Gold Coast’s new $260 million terminal expansion opened to international passengers on Thursday morning.
The first flight to arrive was a Scoot 787-8, 9V-OFJ, which departed Singapore at 9:30pm on 8 November as flight TR6 and landed at 6:22am local time the next day.
The three-level project, which opened domestically in September, doubles the building’s capacity and offers “spectacular” views of both the surrounding area as well the northern NSW hinterland.
It specifically includes six new gates and room for up to 19 wide-body aircraft. New additions to open this week included border security and an expanded Heinemann duty-free store.
Already, Gold Coast operates international services via Scoot, Jetstar and Air New Zealand, with Virgin Australia flying to Bali from March next year.
Its services to Auckland and Singapore meanwhile open up connected flights to longer-haul destinations such as the UK, Europe, and USA.
The expansion, designed by Hassell and built by Lendlease, includes a triple-height glass-walled departure hall, four glass aerobridges, and space for 18 new food and retail outlets.
The development is part of a wider $500 million of investment in the Gold Coast Airport precinct since 2018, including the $260 million terminal, $86 million in airside works, and other associated infrastructure.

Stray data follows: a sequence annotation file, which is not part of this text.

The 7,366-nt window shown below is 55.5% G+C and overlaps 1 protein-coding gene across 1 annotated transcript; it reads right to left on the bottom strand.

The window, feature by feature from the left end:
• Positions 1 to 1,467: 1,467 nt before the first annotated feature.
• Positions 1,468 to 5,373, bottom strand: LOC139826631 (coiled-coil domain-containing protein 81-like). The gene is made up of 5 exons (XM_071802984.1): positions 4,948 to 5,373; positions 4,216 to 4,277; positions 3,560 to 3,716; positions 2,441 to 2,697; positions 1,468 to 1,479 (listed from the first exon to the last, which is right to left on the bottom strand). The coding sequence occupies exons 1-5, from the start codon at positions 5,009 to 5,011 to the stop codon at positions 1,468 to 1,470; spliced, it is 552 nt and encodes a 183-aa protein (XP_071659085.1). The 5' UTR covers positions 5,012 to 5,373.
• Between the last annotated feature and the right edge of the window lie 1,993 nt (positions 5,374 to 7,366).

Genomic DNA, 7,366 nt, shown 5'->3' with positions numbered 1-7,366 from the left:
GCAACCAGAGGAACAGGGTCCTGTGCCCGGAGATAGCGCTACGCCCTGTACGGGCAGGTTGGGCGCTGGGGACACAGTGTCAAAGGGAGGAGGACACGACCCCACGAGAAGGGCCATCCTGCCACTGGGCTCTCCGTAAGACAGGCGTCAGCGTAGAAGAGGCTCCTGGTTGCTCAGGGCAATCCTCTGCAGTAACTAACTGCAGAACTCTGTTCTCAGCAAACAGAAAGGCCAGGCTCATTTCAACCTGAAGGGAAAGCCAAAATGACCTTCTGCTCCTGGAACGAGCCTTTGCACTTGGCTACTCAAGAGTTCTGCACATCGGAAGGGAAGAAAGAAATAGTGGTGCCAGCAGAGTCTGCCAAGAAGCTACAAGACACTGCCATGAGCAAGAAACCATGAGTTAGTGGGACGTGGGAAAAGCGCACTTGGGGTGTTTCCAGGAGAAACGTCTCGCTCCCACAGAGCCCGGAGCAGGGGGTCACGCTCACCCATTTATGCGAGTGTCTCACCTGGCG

Gold Coast Airport chief executive Amelia Evans said earlier this year the new terminal would provide the space the airport needs to grow.
“We have welcomed several million tourists to our shores over the past decade. In that time, the Gold Coast and northern New South Wales regions have enjoyed massive growth, developed thriving dining scenes and become impressive hubs for both arts and culture,” said Evans.
“It has become increasingly important that the Gold Coast Airport grows alongside it.”
Other features include timber decking and open-glazed facades in the forecourt and plaza area that it hopes will create a “relaxed Gold Coast vibe”.
Australian Aviation reported in October how the international recovery has stalled, with August passenger numbers stubbornly remaining 45 per cent down on pre-pandemic 2019.
The data mirrors a recent release from Melbourne Airport and appears to back up predictions from Brisbane Airport CEO Gert-Jan de Graaff that total travel volumes won’t surpass to 2019 levels until 2025.
“Airlines need time to restart — some countries are still closed or have restrictions — and we need to rebuild the confidence of passengers to get on flights again,” he said. “However, I am confident that we will see, from 2025 onwards, volumes that will exceed 2019 levels.
“International travel has also picked up at a slower pace than domestic travel. Currently, we’re back to around 50 per cent of pre-COVID levels.”